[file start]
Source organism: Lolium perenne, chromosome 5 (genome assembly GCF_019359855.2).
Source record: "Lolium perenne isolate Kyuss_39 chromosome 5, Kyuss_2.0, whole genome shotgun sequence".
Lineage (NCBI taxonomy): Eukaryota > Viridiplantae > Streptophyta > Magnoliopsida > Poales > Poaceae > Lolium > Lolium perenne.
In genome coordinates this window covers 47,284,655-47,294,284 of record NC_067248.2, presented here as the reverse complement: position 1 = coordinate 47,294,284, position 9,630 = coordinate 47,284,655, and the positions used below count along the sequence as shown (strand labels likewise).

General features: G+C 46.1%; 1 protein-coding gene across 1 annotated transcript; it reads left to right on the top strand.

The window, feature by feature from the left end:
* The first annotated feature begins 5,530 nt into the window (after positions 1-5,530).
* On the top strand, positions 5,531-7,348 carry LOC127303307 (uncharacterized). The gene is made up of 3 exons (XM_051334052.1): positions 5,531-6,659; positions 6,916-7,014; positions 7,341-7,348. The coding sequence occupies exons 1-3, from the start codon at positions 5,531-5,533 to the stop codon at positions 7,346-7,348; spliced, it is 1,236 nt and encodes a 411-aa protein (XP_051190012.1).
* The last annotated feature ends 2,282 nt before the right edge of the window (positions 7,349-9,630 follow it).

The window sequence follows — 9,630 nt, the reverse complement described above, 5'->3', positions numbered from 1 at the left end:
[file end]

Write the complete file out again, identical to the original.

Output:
Source organism: Lolium perenne, chromosome 5 (genome assembly GCF_019359855.2).
Source record: "Lolium perenne isolate Kyuss_39 chromosome 5, Kyuss_2.0, whole genome shotgun sequence".
Lineage (NCBI taxonomy): Eukaryota > Viridiplantae > Streptophyta > Magnoliopsida > Poales > Poaceae > Lolium > Lolium perenne.
In genome coordinates this window covers 47,284,655-47,294,284 of record NC_067248.2, presented here as the reverse complement: position 1 = coordinate 47,294,284, position 9,630 = coordinate 47,284,655, and the positions used below count along the sequence as shown (strand labels likewise).

General features: G+C 46.1%; 1 protein-coding gene across 1 annotated transcript; it reads left to right on the top strand.

The window, feature by feature from the left end:
* The first annotated feature begins 5,530 nt into the window (after positions 1-5,530).
* On the top strand, positions 5,531-7,348 carry LOC127303307 (uncharacterized). The gene is made up of 3 exons (XM_051334052.1): positions 5,531-6,659; positions 6,916-7,014; positions 7,341-7,348. The coding sequence occupies exons 1-3, from the start codon at positions 5,531-5,533 to the stop codon at positions 7,346-7,348; spliced, it is 1,236 nt and encodes a 411-aa protein (XP_051190012.1).
* The last annotated feature ends 2,282 nt before the right edge of the window (positions 7,349-9,630 follow it).

The window sequence follows — 9,630 nt, the reverse complement described above, 5'->3', positions numbered from 1 at the left end: